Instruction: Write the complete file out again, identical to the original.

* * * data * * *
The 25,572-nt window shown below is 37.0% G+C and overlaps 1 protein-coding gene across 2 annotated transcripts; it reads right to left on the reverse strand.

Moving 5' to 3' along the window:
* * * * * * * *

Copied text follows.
The 25,572-nt window shown below is 37.0% G+C and overlaps 1 protein-coding gene across 2 annotated transcripts; it reads right to left on the reverse strand.

Moving 5' to 3' along the window: